Draft Statement by Ambassador Maria Laura da Rocha, Alternate Governor and Head of the Brazilian Delegation to the 39th Session of the Governing Council of IFAD in Rome, 17–18 February 2016
Mr. President of the Governing Council,
Mr. President Kanayo Nwanze,
Ladies and Gentleman,
On behalf of the Brazilian government, it is an honour to address the 39th Session of the Governing Council of IFAD.
As we convene to discuss the theme for this year's Governing Council, "Inclusive Investment – Rural People, State and Business," in the context of the 2030 Agenda for Sustainable Development, Brazil would like to highlight the role of IFAD as a specialized UN agency to combat poverty in rural areas, all over the world. In the last years, IFAD’s engagement with middle-income countries has continuously been at the centre of any debate regarding the destination of the Fund’s resources – that is, in which countries and in which types of projects it should allocate its resources. For some member countries, IFAD should scale back from working in middle-income countries, especially in those with higher average income such as Brazil.
Brazil supports the continuity of IFAD’s work in middle-income countries because we believe that IFAD should focus on the poor, in line with its mandate. Though having average income higher than other developing countries, middle-income countries are very unequal and still suffer a lot of poverty. In fact, most of the poor in the world are in middle-income countries, as a consequence of the large populations in China and India, but also other countries such as Brazil and Mexico.
In our case, Northeastern Brazil, where IFAD works, has average income comparable to least developed countries and a large number of people still live in poverty.
Furthermore, IFAD projects in middle-income countries generate knowledge replicable to other developing countries, which can be instrumental for scaling up efforts on fighting poverty through agricultural development.
One successful example is the Purchase from Africans for Africa program (PAA Africa), which is inspired by lessons learned from Brazil’s Zero Hunger initiative. PAA Africa supports the design and implementation of public policies for local food procurement from smallholder farmers to enhance social protection programmes, such as school feeding.
The Brazilian Government would also like to draw attention to the fact that middle-income countries are essential for IFAD’s financial sustainability as they take loans from IFAD at ordinary terms (and not the subsidized terms available to less developed countries).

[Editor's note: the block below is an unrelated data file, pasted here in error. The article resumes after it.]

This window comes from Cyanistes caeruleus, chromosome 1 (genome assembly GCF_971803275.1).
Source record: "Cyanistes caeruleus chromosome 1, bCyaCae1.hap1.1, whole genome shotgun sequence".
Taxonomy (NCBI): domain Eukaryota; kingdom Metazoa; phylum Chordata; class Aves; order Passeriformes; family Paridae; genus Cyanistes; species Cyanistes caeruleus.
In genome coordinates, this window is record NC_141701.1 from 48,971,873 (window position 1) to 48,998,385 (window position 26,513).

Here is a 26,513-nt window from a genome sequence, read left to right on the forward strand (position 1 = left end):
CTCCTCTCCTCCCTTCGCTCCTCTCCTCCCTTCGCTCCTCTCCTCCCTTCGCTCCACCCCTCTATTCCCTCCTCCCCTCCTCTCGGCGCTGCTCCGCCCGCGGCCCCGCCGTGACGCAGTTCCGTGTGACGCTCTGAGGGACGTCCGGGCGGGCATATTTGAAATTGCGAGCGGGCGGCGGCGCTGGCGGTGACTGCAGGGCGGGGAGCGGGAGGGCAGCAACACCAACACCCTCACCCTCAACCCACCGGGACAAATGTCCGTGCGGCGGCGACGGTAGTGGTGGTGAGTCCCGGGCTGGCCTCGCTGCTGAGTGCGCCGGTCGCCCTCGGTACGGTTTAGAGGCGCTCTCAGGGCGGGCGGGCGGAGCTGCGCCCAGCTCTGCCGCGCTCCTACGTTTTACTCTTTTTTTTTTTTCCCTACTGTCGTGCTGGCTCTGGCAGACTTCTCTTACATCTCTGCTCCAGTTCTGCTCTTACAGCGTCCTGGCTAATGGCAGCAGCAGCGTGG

Middle-income countries also have been increasing their contributions to IFAD and are expected to continue to do so, thus being central for sustaining or expanding IFAD’s programme of work. Stop working on middle-income countries could be a disincentive to continue increasing financial support to IFAD.
In sum, IFAD should support the rural poor, no matter where they are.
Brazil believes that human rights are fundamental and, therefore, universal. Brazil joins the Nordic countries in calling for IFAD to take concrete steps towards applying a human rights based approach to all its operations. Currently, the Brazilian Congress is discussing a Proposal for Constitutional Amendment that aims at recognizing in Article VI of the Constitution the right to land and water as human right. This shows our continuous commitment in improving the lives of all Brazilians. Attention to the poor should be ensured, regardless of where they are.
Finally, Brazil supports the ongoing efforts to improve collaboration among the three United Nations institutions based in Rome, as well as with other UN agencies, in order to have them efficiently working together, complementing each other and avoiding any unnecessary overlapping. The need for efficiency also applies to governance. Brazil has been actively participating in the discussions on reforming IFAD's list structure. The new structure should reflect present-day realities and facilitate efficient decision-making. An improved governance structure will ensure that IFAD continues to play its fundamental role in supporting countries to implement Agenda 2030 and will serve as an incentive for IFAD's contributors to continue or even to increase their funding.